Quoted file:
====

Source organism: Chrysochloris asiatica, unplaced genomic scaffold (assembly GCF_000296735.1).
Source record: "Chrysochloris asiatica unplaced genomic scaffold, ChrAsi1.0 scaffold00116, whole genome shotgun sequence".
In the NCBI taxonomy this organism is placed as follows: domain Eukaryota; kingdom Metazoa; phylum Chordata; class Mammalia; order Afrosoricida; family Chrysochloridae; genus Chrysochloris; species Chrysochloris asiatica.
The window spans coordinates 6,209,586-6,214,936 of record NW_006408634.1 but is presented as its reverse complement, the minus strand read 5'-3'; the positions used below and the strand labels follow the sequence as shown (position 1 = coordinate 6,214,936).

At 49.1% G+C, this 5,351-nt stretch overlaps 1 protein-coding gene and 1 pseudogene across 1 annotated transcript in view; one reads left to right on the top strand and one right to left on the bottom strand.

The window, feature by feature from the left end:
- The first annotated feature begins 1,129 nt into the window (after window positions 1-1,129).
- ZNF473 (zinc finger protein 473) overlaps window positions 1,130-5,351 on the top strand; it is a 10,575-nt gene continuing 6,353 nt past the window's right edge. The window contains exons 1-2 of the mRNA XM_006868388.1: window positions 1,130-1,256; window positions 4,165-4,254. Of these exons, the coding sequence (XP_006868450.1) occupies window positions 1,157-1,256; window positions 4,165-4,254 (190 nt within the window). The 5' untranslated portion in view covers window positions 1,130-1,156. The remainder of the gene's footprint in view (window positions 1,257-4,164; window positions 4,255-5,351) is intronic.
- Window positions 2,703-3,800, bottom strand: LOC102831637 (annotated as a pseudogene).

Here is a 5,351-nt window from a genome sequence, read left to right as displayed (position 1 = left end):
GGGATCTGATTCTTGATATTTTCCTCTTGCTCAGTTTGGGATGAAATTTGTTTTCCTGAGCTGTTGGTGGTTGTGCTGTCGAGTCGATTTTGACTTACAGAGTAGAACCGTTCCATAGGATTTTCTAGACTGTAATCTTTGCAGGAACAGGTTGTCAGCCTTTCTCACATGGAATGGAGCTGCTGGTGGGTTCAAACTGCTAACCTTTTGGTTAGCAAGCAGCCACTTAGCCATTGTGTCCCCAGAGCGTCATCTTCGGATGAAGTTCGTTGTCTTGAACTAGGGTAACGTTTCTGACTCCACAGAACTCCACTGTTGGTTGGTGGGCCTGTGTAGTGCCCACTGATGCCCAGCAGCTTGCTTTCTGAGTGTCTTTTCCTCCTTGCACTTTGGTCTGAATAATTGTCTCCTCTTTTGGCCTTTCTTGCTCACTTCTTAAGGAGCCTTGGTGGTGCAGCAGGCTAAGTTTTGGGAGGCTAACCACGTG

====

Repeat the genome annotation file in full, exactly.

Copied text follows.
Source organism: Chrysochloris asiatica, unplaced genomic scaffold (assembly GCF_000296735.1).
Source record: "Chrysochloris asiatica unplaced genomic scaffold, ChrAsi1.0 scaffold00116, whole genome shotgun sequence".
In the NCBI taxonomy this organism is placed as follows: domain Eukaryota; kingdom Metazoa; phylum Chordata; class Mammalia; order Afrosoricida; family Chrysochloridae; genus Chrysochloris; species Chrysochloris asiatica.
The window spans coordinates 6,209,586-6,214,936 of record NW_006408634.1 but is presented as its reverse complement, the minus strand read 5'-3'; the positions used below and the strand labels follow the sequence as shown (position 1 = coordinate 6,214,936).

At 49.1% G+C, this 5,351-nt stretch overlaps 1 protein-coding gene and 1 pseudogene across 1 annotated transcript in view; one reads left to right on the top strand and one right to left on the bottom strand.

The window, feature by feature from the left end:
- The first annotated feature begins 1,129 nt into the window (after window positions 1-1,129).
- ZNF473 (zinc finger protein 473) overlaps window positions 1,130-5,351 on the top strand; it is a 10,575-nt gene continuing 6,353 nt past the window's right edge. The window contains exons 1-2 of the mRNA XM_006868388.1: window positions 1,130-1,256; window positions 4,165-4,254. Of these exons, the coding sequence (XP_006868450.1) occupies window positions 1,157-1,256; window positions 4,165-4,254 (190 nt within the window). The 5' untranslated portion in view covers window positions 1,130-1,156. The remainder of the gene's footprint in view (window positions 1,257-4,164; window positions 4,255-5,351) is intronic.
- Window positions 2,703-3,800, bottom strand: LOC102831637 (annotated as a pseudogene).

Here is a 5,351-nt window from a genome sequence, read left to right as displayed (position 1 = left end):
GGGATCTGATTCTTGATATTTTCCTCTTGCTCAGTTTGGGATGAAATTTGTTTTCCTGAGCTGTTGGTGGTTGTGCTGTCGAGTCGATTTTGACTTACAGAGTAGAACCGTTCCATAGGATTTTCTAGACTGTAATCTTTGCAGGAACAGGTTGTCAGCCTTTCTCACATGGAATGGAGCTGCTGGTGGGTTCAAACTGCTAACCTTTTGGTTAGCAAGCAGCCACTTAGCCATTGTGTCCCCAGAGCGTCATCTTCGGATGAAGTTCGTTGTCTTGAACTAGGGTAACGTTTCTGACTCCACAGAACTCCACTGTTGGTTGGTGGGCCTGTGTAGTGCCCACTGATGCCCAGCAGCTTGCTTTCTGAGTGTCTTTTCCTCCTTGCACTTTGGTCTGAATAATTGTCTCCTCTTTTGGCCTTTCTTGCTCACTTCTTAAGGAGCCTTGGTGGTGCAGCAGGCTAAGTTTTGGGAGGCTAACCACGTG